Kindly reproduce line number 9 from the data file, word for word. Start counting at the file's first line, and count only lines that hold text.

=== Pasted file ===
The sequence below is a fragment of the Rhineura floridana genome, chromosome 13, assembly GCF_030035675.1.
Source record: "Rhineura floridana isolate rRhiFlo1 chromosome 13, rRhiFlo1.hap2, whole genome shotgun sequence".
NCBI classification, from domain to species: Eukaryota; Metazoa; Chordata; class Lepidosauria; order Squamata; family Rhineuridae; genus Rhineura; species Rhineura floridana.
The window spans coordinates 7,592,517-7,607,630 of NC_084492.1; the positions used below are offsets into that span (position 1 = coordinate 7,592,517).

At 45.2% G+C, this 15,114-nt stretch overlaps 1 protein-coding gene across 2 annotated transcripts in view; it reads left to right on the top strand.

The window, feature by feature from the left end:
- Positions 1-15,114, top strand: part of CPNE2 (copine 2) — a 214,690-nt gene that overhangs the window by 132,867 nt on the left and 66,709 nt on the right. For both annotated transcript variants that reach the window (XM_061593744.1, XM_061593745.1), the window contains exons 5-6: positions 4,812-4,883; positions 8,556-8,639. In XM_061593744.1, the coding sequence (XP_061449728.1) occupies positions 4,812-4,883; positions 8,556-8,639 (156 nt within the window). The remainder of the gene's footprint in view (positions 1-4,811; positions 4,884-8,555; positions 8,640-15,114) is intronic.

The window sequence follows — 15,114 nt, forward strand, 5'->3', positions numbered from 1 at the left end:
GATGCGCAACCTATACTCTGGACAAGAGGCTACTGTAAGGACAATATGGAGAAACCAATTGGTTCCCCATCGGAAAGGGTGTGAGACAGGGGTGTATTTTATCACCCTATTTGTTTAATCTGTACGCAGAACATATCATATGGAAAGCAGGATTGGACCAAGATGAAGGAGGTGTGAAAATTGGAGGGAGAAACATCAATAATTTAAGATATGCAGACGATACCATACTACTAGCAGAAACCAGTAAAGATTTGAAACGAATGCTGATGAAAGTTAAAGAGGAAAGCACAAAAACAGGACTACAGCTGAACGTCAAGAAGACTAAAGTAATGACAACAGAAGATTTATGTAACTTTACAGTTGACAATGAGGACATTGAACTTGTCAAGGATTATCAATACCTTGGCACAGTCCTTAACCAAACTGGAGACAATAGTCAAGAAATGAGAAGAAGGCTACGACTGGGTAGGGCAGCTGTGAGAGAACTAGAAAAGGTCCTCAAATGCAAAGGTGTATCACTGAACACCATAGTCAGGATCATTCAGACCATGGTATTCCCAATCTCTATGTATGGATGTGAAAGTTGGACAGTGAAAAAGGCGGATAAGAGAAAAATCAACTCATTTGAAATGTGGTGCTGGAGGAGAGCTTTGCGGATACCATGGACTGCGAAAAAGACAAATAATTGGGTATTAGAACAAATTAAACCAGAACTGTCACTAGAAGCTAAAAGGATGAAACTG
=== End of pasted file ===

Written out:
GATGCGCAACCTATACTCTGGACAAGAGGCTACTGTAAGGACAATATGGAGAAACCAATTGGTTCCCCATCGGAAAGGGTGTGAGACAGGGGTGTATTTTATCACCCTATTTGTTTAATCTGTACGCAGAACATATCATATGGAAAGCAGGATTGGACCAAGATGAAGGAGGTGTGAAAATTGGAGGGAGAAACATCAATAATTTAAGATATGCAGACGATACCATACTACTAGCAGAAACCAGTAAAGATTTGAAACGAATGCTGATGAAAGTTAAAGAGGAAAGCACAAAAACAGGACTACAGCTGAACGTCAAGAAGACTAAAGTAATGACAACAGAAGATTTATGTAACTTTACAGTTGACAATGAGGACATTGAACTTGTCAAGGATTATCAATACCTTGGCACAGTCCTTAACCAAACTGGAGACAATAGTCAAGAAATGAGAAGAAGGCTACGACTGGGTAGGGCAGCTGTGAGAGAACTAGAAAAGGTCCTCAAATGCAAAGGTGTATCACTGAACACCATAGTCAGGATCATTCAGACCATGGTATTCCCAATCTCTATGTATGGATGTGAAAGTTGGACAGTGAAAAAGGCGGATAAGAGAAAAATCAACTCATTTGAAATGTGGTGCTGGAGGAGAGCTTTGCGGATACCATGGACTGCGAAAAAGACAAATAATTGGGTATTAGAACAAATTAAACCAGAACTGTCACTAGAAGCTAAAAGGATGAAACTG